Golden Syrup

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Servings: -

Preparation time: less than 60 minutes


Put all the ingredients in a pot with a thick bottom and bring to the boil, stirring until it becomes the honey-colored syrup. Remove the lemons and allow to cool. Clean of impurities and place the composition in a sealed jar. If you want a more interesting option, first put 200 g of sugar with 50 g of water in the pot, over medium heat, turn the pot a little until the sugar caramelizes (dark golden color), then add the rest of the hot water and the rest of the sugar with the lemons.

Difference Between Golden Syrup, Corn Syrup and Maple Syrup

The color

Golden syrup has a deep golden hue to it (or amber), similar to honey and maple syrup. While all three might look the same, the difference is definitely noticeable in the taste. Honey has a more intense taste while maple syrup is normally a little lighter. The golden syrup, on the other hand, has a slightly caramelized and tangy taste. Corn syrup is clear and sweet.

The ingredients

The main difference between all these syrups lies in the ingredients used to make them. Golden syrup is a sugar solution thickened with lemon juice. Honey, on the other hand, is derived naturally from bees. Corn syrup is made from the starch of corn and maple syrup from sugar maple trees.

Geographical origins

Some of these syrups have geographical origins too. Golden syrup is more widely used in the UK and Europe while maple syrup in North America. Corn syrup is more widely used for commercial purposes and is generally cheaper. Honey, on the other hand, though available in almost all regions can be costly due to it being derived from natural sources. Hence you will often find recipes that originate from the UK use golden syrup but not maple syrup. And similarly, recipes from the US often hardly ever use golden syrup but are more inclined towards maple syrup or honey.

On a general note, though you may be able to substitute these syrups with one or the other, you need to be aware that the final results might not be exactly as it is intended to be unless the recipe clearly provides so.

And since golden syrup is vegan, it is definitely a great substitute for honey.

How to Make Golden Syrup: Instructions

Heat the sugar and water in a saucepan over medium heat. Stir to dissolve the sugar.

When the sugar solution begins to boil & # 8230

Pour in the lemon juice through a fine meshed strainer, and stir. Immediately turn the heat down to low.

Keep the lid off of the saucepan, set the timer for 60 minutes and let it simmer at low heat. Do NOT stir. The solution will first appear clear, and slowly turn pale yellow & # 8230

After 60 minutes, it will end up a golden / amber color:

After 60 minutes have elapsed, the liquid might look a bit thin. However, it will thicken to the consistency of honey once it cools.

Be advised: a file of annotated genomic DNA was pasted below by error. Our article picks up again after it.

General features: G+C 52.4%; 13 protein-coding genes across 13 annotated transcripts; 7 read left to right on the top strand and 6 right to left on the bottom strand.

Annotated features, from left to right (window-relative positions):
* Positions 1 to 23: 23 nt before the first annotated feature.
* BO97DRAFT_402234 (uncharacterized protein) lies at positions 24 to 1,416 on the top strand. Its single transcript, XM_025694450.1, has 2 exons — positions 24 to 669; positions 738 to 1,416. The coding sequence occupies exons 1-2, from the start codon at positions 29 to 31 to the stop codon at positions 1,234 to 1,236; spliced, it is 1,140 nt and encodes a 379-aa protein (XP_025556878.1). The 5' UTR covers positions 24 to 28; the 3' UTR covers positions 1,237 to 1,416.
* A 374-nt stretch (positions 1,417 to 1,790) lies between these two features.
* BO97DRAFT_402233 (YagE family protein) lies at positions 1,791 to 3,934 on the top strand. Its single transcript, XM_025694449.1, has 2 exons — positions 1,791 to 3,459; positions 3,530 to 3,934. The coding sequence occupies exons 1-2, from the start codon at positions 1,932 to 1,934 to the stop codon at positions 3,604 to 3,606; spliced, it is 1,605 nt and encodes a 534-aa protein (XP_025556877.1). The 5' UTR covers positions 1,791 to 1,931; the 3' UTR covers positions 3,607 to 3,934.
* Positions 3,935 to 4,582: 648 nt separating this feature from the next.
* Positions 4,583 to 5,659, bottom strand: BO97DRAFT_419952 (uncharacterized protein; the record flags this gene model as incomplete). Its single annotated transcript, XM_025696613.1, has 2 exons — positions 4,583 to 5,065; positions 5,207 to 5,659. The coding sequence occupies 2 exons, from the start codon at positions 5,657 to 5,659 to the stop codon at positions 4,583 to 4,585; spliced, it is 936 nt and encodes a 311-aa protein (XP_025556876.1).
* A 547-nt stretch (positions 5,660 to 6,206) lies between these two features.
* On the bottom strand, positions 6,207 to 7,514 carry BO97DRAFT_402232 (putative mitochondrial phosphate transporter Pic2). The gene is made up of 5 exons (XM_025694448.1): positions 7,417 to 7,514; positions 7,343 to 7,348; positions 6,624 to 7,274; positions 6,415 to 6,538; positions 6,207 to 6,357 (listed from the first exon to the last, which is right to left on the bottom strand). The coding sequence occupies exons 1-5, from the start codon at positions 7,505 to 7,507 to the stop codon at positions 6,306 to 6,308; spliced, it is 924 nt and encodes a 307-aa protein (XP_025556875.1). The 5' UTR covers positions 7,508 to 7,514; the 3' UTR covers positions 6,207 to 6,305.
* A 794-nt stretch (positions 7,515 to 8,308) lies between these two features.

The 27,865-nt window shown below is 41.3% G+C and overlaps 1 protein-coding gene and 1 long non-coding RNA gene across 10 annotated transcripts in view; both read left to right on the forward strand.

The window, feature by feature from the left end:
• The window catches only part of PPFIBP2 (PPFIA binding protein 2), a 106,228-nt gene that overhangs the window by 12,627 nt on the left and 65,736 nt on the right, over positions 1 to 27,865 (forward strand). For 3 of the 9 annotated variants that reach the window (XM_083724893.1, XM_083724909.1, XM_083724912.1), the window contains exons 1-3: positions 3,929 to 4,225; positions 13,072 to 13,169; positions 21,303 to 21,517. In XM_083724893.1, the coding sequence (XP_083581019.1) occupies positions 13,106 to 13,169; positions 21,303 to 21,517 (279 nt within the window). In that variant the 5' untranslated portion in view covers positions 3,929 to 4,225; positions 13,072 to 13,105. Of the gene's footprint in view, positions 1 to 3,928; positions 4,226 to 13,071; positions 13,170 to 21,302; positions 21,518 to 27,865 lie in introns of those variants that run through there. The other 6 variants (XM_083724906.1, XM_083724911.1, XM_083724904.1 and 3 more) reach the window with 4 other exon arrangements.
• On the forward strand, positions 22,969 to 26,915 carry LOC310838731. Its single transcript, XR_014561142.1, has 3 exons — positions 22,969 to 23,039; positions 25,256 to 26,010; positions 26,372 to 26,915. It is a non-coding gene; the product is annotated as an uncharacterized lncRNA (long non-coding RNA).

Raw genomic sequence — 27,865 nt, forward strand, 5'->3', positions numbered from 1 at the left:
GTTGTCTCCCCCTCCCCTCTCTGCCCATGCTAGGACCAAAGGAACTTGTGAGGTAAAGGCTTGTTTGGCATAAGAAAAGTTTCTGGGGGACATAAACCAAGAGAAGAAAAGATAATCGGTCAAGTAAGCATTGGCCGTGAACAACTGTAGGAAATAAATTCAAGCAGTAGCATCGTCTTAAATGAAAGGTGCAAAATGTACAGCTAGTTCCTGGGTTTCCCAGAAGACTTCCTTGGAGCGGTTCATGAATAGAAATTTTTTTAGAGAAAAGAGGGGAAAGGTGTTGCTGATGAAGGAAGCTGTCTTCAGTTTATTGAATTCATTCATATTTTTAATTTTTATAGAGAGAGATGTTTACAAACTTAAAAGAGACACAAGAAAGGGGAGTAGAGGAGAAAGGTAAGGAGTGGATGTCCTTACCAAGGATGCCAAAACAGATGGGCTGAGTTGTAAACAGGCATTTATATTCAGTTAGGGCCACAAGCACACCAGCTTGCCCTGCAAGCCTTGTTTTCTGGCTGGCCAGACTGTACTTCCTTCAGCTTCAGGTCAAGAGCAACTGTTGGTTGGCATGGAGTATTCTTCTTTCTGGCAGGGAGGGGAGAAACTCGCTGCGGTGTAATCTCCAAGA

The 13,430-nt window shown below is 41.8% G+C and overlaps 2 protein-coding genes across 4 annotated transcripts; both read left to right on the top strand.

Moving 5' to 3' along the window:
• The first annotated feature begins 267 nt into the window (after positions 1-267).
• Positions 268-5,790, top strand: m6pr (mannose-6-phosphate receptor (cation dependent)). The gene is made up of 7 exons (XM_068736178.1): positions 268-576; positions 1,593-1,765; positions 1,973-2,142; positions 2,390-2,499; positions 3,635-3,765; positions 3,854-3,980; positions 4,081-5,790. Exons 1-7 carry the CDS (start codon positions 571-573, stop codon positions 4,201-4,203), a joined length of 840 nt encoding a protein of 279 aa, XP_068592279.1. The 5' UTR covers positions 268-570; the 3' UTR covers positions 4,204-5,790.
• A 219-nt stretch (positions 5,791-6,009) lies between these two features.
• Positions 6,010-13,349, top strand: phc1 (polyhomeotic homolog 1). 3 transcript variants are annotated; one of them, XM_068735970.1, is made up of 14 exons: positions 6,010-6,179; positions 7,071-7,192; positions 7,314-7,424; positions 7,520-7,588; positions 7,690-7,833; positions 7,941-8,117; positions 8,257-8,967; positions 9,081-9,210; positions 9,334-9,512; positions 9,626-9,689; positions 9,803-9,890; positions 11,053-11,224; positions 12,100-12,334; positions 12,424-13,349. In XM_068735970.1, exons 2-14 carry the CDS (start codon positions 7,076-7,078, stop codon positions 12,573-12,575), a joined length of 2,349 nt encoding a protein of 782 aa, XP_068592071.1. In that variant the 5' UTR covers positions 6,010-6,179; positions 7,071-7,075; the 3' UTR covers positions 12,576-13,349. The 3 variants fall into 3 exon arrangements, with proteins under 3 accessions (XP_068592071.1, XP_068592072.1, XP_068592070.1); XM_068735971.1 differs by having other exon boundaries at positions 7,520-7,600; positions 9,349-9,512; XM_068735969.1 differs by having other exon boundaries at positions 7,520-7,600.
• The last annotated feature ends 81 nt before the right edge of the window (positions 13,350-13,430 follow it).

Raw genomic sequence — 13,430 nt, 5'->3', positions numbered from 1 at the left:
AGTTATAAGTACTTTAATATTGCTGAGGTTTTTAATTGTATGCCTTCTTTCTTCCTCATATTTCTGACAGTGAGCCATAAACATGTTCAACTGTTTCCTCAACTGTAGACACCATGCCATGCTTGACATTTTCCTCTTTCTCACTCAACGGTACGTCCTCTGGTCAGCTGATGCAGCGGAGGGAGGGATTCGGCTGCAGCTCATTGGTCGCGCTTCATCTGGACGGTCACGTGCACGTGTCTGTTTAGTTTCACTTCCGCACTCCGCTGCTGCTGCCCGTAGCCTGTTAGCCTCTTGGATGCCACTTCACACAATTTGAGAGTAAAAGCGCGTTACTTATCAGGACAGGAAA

Pour the warm syrup into a heatproof container, and let it cool completely before sealing and storing.

It will keep for at least a year at room temperature, as long as the container is sanitized, and you always use clean utensils when handling!

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Odds and Ends

  • A traditional British fisherman’s celebratory drink is called “Mahogany”, and it is made from two parts gin mixed with one part black treacle.
  • In the book The Road to Nab End by William Woodruff, there is a depiction of the central family in the story visiting Brighton and they have an accident where the Golden Syrup in their families suitcase gets spilled all over the families clothes causing a problem for the family. The story does underly the importance of this product as a major foodstuff of the day.
  • In 2006 it Golden Syrup was recognized by Guinness World RecordS as having the world’s oldest branding and packaging
  • The image on the Golden Syrup tin bears a picture of a carcass of a lion with a swarm of bees and the slogan “Out of the strong came forth sweetness”.

Homemade Golden Syrup (for Americans)

If you peruse a lot of recipe sites, you’ll probably run across an ingredient that’s unfamiliar to most Americans: “Golden Syrup.” Folks in the UK will recognize it immediately, as it’s sold in every store under the brand name “Lyle’s.” Sometimes it’s referred to as “treacle,” though real treacle is darker than what you’d get in a can of Lyle’s.

Golden syrup is something I make myself and use in recipes that call for corn syrup. Homemade Golden Syrup is easy to make, keeps for a long time on the shelf, and isn’t over-processed like typical American corn syrup.

Golden Syrup Recipe in English Measurements.

In searching for recipes, you’ll often find them written in the European metric weights. I’ve included both metric and English measurements for you. The English measurements are in WEIGHT, not volume, so you’ll need to weigh them on a scale and not in a measuring cup. If you’re lucky enough to have a metric scale, just use those measurements. If you’re like me and have only an English-system scale, I’ve converted the grams into ounces. Just remember, these are WEIGHT ounces, which are not the same as volume ounces! Don’t mix the two everything must be weighed to get the right proportion.

Stick to all English or all metric units. I’ve balanced out the ounces to match the proportions of the metric version, but they’re not exactly the same. And if you need a good kitchen scale, here are several good-quality options: